For the organizations embedded in religious (Rapture) and family (Mirror) domains, not signing contracts for employment agreements became an opportunity to reciprocate favors or fulfill family and religious obligations consistent with the social rationale rather than an opportunity to secure profitable deals. For example, Rapture's employees never signed contracts before taking part in movie projects (field notes, Rapture). The employees entered agreements by praying for the success of the projects. During shooting periods, the day's job started with a prayer said by all members of the organization (field notes, Rapture). Not signing contracts also facilitated a familial approach in dealings among employees. The director was called daddy. Female employees had the title sister put before their first names and male employees had the title brother (field notes, Rapture). Similarly, Mirror's employees did not sign contracts for movie projects. Employees showed their commitment to agreements by eating from the same bowl and by having joint prayer sessions (field notes, Mirror). Furthermore, not signing contracts for ownership agreements was regarded as an opportunity to engage in collective volunteering consistent with the social rationale rather than as a money making opportunity. Employees in Rapture were happy to provide their private vehicles for the transportation of office equipment to locations for shooting without signing any written agreements (field notes, Rapture). A similar example in Mirror is the case of an actor on set who immediately offered his apartment as a location for a movie when no contractual arrangements had been made (field notes, Mirror).Thus, while Rapture and Mirror consistently defied prescriptions from formal institutions, their behavior was fully aligned with the principal customs and prescriptions of their domain of embeddedness. Viewed from a Western perspective, this behavior might be considered paradoxical. After all, it implies that organizations not only deliberately fail to comply with formal rules, but often also forgo the opportunity of superior returns. Yet, it demonstrates the paucity of local social realities in guiding economic activity in institutionally inchoate or complex settings (Mair et al., 2012; Tobias, Mair, and Barbosa-Leiker, 2013). In sum, the religious and family domains’ emphasis on the social rationale facilitated the consistent defiance of formal prescriptions in the affected organizations.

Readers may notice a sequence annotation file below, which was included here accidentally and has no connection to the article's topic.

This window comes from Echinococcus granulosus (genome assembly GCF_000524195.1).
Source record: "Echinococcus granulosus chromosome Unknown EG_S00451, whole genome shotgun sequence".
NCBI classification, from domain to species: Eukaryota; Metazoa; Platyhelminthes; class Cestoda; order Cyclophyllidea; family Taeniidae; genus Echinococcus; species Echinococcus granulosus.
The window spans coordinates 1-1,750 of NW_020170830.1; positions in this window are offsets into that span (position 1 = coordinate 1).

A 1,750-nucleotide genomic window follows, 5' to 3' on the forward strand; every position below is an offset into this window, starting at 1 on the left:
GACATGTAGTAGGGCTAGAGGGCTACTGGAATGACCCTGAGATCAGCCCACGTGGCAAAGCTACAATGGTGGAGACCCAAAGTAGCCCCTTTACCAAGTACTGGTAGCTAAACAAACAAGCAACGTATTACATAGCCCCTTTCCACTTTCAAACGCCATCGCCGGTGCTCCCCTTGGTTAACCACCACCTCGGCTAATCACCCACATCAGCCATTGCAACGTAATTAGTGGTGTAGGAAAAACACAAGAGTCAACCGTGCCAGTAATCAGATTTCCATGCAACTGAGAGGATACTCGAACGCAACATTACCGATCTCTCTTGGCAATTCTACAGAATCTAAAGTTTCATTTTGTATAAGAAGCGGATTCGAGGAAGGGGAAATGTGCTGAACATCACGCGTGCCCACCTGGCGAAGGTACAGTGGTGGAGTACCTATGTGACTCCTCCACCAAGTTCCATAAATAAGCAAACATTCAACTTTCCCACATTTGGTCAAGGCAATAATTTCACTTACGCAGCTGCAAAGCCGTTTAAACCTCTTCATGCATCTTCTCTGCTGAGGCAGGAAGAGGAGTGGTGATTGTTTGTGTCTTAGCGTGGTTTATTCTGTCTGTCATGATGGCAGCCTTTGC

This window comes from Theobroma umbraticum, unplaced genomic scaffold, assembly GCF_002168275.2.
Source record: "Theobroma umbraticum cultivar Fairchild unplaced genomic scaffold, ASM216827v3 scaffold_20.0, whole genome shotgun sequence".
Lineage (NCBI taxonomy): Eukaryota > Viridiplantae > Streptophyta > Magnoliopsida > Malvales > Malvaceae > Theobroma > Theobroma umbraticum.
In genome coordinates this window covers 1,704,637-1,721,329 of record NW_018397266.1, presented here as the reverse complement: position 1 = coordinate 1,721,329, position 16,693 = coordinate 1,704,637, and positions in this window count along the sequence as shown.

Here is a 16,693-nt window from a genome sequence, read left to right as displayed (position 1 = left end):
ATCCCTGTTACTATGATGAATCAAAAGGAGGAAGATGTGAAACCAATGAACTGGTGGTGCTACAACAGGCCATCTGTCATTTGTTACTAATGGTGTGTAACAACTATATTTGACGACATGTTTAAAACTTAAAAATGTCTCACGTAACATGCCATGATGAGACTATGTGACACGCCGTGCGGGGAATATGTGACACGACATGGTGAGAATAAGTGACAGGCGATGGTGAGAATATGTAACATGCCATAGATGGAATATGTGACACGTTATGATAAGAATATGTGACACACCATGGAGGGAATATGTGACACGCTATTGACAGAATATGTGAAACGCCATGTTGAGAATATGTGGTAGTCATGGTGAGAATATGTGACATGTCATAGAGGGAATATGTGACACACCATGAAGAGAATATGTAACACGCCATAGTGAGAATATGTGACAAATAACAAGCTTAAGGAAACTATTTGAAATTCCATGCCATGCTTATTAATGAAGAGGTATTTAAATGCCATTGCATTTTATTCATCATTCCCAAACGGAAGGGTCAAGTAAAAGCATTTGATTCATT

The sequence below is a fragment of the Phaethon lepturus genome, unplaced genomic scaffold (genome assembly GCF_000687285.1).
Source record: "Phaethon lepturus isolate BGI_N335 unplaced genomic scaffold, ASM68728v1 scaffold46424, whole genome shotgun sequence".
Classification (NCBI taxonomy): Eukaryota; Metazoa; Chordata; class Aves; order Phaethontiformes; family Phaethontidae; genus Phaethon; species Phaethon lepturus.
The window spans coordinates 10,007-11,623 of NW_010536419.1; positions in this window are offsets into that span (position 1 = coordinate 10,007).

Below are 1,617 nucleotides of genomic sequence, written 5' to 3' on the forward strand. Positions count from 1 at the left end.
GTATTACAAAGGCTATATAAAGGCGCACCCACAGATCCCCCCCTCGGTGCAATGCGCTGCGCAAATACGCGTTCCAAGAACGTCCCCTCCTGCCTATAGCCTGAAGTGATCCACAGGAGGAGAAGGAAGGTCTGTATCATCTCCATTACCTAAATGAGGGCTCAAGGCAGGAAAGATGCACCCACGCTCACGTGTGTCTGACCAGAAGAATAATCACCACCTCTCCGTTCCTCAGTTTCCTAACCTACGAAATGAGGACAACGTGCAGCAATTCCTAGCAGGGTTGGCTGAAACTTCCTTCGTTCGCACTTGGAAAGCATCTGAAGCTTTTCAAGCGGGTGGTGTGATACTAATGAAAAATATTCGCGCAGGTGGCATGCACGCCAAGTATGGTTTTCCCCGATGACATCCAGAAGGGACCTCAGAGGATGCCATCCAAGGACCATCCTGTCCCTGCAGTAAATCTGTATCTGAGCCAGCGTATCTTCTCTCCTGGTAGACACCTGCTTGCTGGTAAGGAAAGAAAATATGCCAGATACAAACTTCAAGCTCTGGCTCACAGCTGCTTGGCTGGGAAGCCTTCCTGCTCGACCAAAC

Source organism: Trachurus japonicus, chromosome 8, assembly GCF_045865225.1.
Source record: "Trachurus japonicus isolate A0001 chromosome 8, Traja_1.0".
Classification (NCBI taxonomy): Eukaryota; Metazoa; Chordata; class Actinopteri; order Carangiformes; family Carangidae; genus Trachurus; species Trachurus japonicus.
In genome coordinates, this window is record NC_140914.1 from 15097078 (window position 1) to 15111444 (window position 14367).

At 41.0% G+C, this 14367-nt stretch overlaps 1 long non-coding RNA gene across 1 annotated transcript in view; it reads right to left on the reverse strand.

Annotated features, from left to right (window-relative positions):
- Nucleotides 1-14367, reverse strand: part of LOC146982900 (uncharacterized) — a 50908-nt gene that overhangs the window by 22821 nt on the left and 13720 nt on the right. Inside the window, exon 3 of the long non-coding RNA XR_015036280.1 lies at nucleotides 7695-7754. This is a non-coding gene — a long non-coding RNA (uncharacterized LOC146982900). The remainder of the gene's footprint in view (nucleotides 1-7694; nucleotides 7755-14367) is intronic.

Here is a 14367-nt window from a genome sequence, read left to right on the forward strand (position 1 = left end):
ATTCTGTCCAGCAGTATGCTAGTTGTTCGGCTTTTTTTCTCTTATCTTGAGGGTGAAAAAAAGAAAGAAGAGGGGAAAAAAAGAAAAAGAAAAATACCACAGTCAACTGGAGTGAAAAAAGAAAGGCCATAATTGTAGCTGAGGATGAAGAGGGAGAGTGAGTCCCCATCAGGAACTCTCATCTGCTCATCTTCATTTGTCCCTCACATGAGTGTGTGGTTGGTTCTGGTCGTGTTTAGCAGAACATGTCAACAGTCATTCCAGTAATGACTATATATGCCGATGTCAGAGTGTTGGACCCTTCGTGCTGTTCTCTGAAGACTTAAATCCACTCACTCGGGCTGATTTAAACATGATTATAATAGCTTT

However, customs and prescriptions of the ethnic (Mirage) and friendship domains (Classic) emphasized a balance of social and economic rationales which propelled the selective organizational defiance of formal rules. The social rationale of the ethnic domain (Mirage) was referred to the fulfillment of patron-client obligations among ethnic affiliates, while the social rationale for the friendship domain (Classic) foresaw to provide for the personal needs of friends. However both domains also emphasized an economic rationale of generating a profit from business activities. Thus, while Mirage and Classic did not comply with the Nigerian Copyright Act for employment and ownership agreements and anchored decisions in a social rationale, they complied with the Act for distribution arrangements following an economic rationale. As Classic's head of production explained,

‘When working with friends, we discuss the arrangement , reach an agreement, and start working based on friendship even before we define terms and conditions.’

However, when asked why the company signs contracts with distributors, the assistant director emphasized:

‘We also want to make some money and the distributors have the channel to help us sell our films.’

Similarly, Mirage's director explains how the company signed distribution contracts following an economic rationale and, thus, complied with formal rules:

‘We had to sign contracts with the broadcasters because they had an insatiable hunger for content and were very rich from the financial point of view. On the other hand, we were vulnerable and always hungry for returns. We needed it to have some means of survival.’

Thus, the organizations dominantly embedded in the ethnic and friendship domain selectively applied social and economic rationales when making decisions. They did not sign formally prescribed contracts with employees of the same ethnic or friendship group.